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Overclocking i5 3570K With Only the CPU Multiplier Questions? - Page 2

post #11 of 72
Quote:
Originally Posted by Ophaq View Post

Alright, thanks. biggrin.gif
By the way, how does OCing with Turbo Boost compare with just adjusting the clock multiplier? Is there any difference in performance?

with 1155, those are basically the same thing, turbo multi is the clock multi, disabling the turbo will also disables the clock multi adjustment.
yeah it's confusing but once you get to the bios you will see.

basically, there is no clock multiplier in the bios, there is only turbo multi, but what you are actually adjusting is the clock multi.
post #12 of 72
Quote:
Originally Posted by Ophaq View Post


The reason why I don't want to increase the voltage is because OCing that way is confusing and more time consuming. I would rather just adjust one thing and leave the rest to the motherboard. Some people do it that way, and if the BIOS keeps the voltages under reasonable conditions (such as 4.4Ghz below 1.32V), then it shouldn't be a problem for me as long as it's stable, gets good temperatures, and doesn't shorten the lifespan of the CPU. Speaking of which, would volting a CPU at above the amount of volts it should normally have at its clock speed shorten its lifespan (For example: if I had my CPU at stock 3.4Ghz clock at 1.25V, would it shorten its lifespan because it should normally have say, 1.08-1.10)? Or, would it just increase temperature?
1.) I dunno, I have seen some peoples' BIOS do pretty well with voltages when just leaving things on auto (although the voltages are a bit higher than desired). Usually as long as it's under 1.32V, I'm thinking that I should be fine.

 

If you don't want to shorten the life of your CPU, then don't overclock.  I mean, I believe that it really is just as simple as that.

 

 

Quote:
Originally Posted by Ophaq View Post


2.) Alright, that's good to know. But I don't know which settings (if any) have been altered in the BIOS when I got my new computer. For example, the company that built it may or may not have set the SSD/HDD to AHCI (or if it's automatically set to default when a HDD is installed on a new build).

 

Most boards these days (if not all) come with the SATA controller in AHCI mode.

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CPUMotherboardGraphicsRAM
i5-2500K @ 4.5GHz (1.368-1.384V fixed voltage) ASUS P8P67 EVO B3 (UEFI ver. 1850) GTX 780 ASUS DirectCU II (1228 / 6300, 1.180V) G.SKILL Ripjaws X 8GB (2 x 4GB) 1866MHz, CL9 
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250 GB Samsung 840 EVO (C:\) 250 GB Samsung 840 EVO (D:\) 150 GB WD VelociRaptor Samsung SH-S243N 24x DVD Burner 
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It's a computer!
(19 items)
 
  
CPUMotherboardGraphicsRAM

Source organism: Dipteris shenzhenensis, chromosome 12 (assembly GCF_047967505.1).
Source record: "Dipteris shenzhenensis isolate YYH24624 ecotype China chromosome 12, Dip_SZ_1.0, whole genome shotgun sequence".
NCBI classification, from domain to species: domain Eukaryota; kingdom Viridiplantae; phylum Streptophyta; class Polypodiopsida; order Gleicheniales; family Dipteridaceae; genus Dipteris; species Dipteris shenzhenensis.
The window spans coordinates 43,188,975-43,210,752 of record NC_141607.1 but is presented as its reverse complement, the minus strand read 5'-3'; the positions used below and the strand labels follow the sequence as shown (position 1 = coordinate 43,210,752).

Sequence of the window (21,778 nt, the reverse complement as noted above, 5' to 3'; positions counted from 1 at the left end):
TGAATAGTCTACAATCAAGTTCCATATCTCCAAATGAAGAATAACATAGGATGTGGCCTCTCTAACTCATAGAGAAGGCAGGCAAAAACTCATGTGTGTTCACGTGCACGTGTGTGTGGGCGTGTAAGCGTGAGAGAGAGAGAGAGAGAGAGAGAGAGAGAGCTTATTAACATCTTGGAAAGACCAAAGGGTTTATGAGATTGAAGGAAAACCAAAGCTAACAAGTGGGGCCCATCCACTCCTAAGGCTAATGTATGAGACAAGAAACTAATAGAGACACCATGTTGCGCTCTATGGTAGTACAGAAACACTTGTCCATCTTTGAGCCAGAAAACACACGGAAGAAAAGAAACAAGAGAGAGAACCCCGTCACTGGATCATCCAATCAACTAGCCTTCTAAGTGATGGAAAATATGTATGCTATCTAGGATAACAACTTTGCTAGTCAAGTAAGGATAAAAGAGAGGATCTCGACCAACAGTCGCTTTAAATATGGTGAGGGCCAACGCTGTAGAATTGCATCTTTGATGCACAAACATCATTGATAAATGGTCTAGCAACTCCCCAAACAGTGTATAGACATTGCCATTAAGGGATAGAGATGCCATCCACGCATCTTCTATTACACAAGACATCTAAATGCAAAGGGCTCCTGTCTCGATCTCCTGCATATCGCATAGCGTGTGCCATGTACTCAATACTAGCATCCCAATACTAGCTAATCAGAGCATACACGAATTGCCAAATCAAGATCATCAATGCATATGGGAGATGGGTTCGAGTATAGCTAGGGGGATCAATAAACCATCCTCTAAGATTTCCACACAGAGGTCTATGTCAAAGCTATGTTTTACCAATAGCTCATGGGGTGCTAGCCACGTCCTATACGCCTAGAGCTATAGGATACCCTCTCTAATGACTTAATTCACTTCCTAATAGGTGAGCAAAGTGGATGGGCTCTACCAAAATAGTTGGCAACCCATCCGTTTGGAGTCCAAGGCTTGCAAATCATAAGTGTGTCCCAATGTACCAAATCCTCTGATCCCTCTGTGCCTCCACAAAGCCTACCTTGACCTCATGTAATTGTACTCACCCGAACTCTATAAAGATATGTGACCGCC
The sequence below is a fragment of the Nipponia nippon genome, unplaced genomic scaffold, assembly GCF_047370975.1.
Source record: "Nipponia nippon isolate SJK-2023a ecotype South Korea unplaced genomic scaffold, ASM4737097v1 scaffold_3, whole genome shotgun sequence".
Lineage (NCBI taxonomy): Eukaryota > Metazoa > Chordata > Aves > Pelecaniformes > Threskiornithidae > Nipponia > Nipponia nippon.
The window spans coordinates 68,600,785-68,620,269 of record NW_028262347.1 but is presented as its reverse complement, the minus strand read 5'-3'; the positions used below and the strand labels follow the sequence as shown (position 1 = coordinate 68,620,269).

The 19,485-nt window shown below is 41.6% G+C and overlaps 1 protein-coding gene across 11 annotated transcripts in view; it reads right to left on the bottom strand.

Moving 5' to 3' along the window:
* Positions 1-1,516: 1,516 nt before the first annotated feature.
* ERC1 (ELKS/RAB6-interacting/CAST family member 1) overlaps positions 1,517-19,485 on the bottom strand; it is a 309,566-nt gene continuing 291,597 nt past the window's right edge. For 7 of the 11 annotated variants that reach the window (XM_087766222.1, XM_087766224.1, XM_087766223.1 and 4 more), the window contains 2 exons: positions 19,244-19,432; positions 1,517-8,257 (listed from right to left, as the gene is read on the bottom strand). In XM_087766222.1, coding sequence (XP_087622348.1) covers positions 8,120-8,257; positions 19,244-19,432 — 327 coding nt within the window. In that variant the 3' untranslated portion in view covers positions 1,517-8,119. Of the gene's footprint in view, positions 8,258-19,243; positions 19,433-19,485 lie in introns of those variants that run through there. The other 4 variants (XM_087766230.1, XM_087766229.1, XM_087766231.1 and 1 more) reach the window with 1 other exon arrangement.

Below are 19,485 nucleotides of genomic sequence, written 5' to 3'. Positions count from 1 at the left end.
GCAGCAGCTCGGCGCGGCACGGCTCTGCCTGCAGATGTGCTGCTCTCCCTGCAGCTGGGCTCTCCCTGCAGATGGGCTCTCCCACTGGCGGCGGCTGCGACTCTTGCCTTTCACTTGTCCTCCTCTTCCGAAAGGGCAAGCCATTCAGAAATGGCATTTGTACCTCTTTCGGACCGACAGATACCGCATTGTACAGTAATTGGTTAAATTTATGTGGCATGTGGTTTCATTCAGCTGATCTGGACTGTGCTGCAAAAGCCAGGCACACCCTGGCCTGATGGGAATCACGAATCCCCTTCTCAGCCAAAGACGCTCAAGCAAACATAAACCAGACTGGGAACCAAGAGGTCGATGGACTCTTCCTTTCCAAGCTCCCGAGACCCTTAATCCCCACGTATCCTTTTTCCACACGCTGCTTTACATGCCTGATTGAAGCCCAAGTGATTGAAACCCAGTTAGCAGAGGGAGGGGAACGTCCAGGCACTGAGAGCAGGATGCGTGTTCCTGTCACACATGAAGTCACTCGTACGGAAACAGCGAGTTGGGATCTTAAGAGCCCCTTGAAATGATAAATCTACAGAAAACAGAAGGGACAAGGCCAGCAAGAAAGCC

i5-2500K @ 4.5GHz (1.368-1.384V fixed voltage) ASUS P8P67 EVO B3 (UEFI ver. 1850) GTX 780 ASUS DirectCU II (1228 / 6300, 1.180V) G.SKILL Ripjaws X 8GB (2 x 4GB) 1866MHz, CL9 
Hard DriveHard DriveHard DriveOptical Drive
250 GB Samsung 840 EVO (C:\) 250 GB Samsung 840 EVO (D:\) 150 GB WD VelociRaptor Samsung SH-S243N 24x DVD Burner 
Optical DriveCoolingOSMonitor
Samsung SH-S203N 20X DVD Burner Thermaltake Frio Win 7 Home Premium x64 SP1 Retail AOC G2460PG (24" 1920 x 1080 144Hz G-SYNC) 
KeyboardPowerCaseMouse
Filco Majestouch 104-key Cherry MX Blues w/NKRO Corsair HX650 (Bronze, ordered on 12-12-2009) CM 690 Intellimouse Optical (1.1A) 1000Hz polling rate 
Mouse PadAudioAudio
Basic, but premium round X-Fi Titanium HD Klipsch ProMedia 2.1 (with 16 AWG Monster Cable... 
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post #13 of 72
Thread Starter 
Quote:
Originally Posted by TwoCables View Post

If you don't want to shorten the life of your CPU, then don't overclock.  I mean, I believe that it really is just as simple as that.



Most boards these days (if not all) come with the SATA controller in AHCI mode.
Well, I don't think overclocking necessarily shortens the life of your CPU. It all depends on how you overclock and how far you go in voltages and if you put constant stress on the CPU. And even if it did, I read somewhere that CPUs are supposed to last a long time anyway.

If all I did was up the Turbo Boost clock speed and made sure that voltages didn't exceed 1.32 (preferably 1.28V or so), then I don't think that the CPU's lifespan would shorten, if at all. This is just what I think though as my knowledge is only limited when it comes to overclocking.
post #14 of 72
Thread Starter 
So, I just read about the differences between static and dynamic overclocking. This gave me an idea: What if I did a static OC of say 4.0Ghz by just changing the CPU multiplier (and then stress testing it), and when it's stable I'll change Turbo Boost (dynamic overclock) to 4.4, 4.4, 4.3, 4.2Ghz?